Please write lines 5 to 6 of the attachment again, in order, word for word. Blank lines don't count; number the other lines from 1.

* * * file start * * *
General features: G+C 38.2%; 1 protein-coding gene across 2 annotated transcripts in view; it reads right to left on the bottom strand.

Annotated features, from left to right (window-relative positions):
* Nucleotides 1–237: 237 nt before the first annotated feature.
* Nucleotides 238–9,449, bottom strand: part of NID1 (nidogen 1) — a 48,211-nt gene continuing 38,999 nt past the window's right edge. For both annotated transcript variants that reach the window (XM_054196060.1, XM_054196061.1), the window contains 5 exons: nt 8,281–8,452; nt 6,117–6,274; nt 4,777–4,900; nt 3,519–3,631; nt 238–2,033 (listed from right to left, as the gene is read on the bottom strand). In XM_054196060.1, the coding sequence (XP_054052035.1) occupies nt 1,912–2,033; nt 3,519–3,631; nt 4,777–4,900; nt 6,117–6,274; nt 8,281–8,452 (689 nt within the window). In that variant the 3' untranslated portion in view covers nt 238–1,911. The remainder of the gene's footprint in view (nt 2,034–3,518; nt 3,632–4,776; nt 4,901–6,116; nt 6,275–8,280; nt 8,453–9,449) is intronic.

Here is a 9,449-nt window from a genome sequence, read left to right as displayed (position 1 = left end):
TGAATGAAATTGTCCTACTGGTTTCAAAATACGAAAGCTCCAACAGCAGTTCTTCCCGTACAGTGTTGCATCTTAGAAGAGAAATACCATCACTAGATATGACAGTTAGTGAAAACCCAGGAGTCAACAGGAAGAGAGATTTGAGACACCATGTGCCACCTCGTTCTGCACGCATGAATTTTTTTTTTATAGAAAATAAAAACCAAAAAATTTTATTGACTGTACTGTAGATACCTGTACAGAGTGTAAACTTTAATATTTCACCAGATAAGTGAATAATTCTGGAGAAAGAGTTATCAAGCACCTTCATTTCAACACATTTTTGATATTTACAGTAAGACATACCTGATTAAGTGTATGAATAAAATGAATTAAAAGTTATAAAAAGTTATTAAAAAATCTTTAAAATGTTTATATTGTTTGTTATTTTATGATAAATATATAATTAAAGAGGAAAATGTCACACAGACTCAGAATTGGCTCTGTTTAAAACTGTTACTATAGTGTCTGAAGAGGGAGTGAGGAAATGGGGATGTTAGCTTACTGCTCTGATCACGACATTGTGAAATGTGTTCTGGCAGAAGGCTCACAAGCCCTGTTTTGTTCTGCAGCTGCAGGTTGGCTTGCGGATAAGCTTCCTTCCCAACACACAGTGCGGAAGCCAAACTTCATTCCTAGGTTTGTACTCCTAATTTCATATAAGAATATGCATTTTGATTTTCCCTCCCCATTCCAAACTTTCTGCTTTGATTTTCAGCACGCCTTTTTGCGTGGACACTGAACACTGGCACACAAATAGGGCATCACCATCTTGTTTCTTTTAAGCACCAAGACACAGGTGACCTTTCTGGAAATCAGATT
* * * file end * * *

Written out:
Here is a 9,449-nt window from a genome sequence, read left to right as displayed (position 1 = left end):
TGAATGAAATTGTCCTACTGGTTTCAAAATACGAAAGCTCCAACAGCAGTTCTTCCCGTACAGTGTTGCATCTTAGAAGAGAAATACCATCACTAGATATGACAGTTAGTGAAAACCCAGGAGTCAACAGGAAGAGAGATTTGAGACACCATGTGCCACCTCGTTCTGCACGCATGAATTTTTTTTTTATAGAAAATAAAAACCAAAAAATTTTATTGACTGTACTGTAGATACCTGTACAGAGTGTAAACTTTAATATTTCACCAGATAAGTGAATAATTCTGGAGAAAGAGTTATCAAGCACCTTCATTTCAACACATTTTTGATATTTACAGTAAGACATACCTGATTAAGTGTATGAATAAAATGAATTAAAAGTTATAAAAAGTTATTAAAAAATCTTTAAAATGTTTATATTGTTTGTTATTTTATGATAAATATATAATTAAAGAGGAAAATGTCACACAGACTCAGAATTGGCTCTGTTTAAAACTGTTACTATAGTGTCTGAAGAGGGAGTGAGGAAATGGGGATGTTAGCTTACTGCTCTGATCACGACATTGTGAAATGTGTTCTGGCAGAAGGCTCACAAGCCCTGTTTTGTTCTGCAGCTGCAGGTTGGCTTGCGGATAAGCTTCCTTCCCAACACACAGTGCGGAAGCCAAACTTCATTCCTAGGTTTGTACTCCTAATTTCATATAAGAATATGCATTTTGATTTTCCCTCCCCATTCCAAACTTTCTGCTTTGATTTTCAGCACGCCTTTTTGCGTGGACACTGAACACTGGCACACAAATAGGGCATCACCATCTTGTTTCTTTTAAGCACCAAGACACAGGTGACCTTTCTGGAAATCAGATT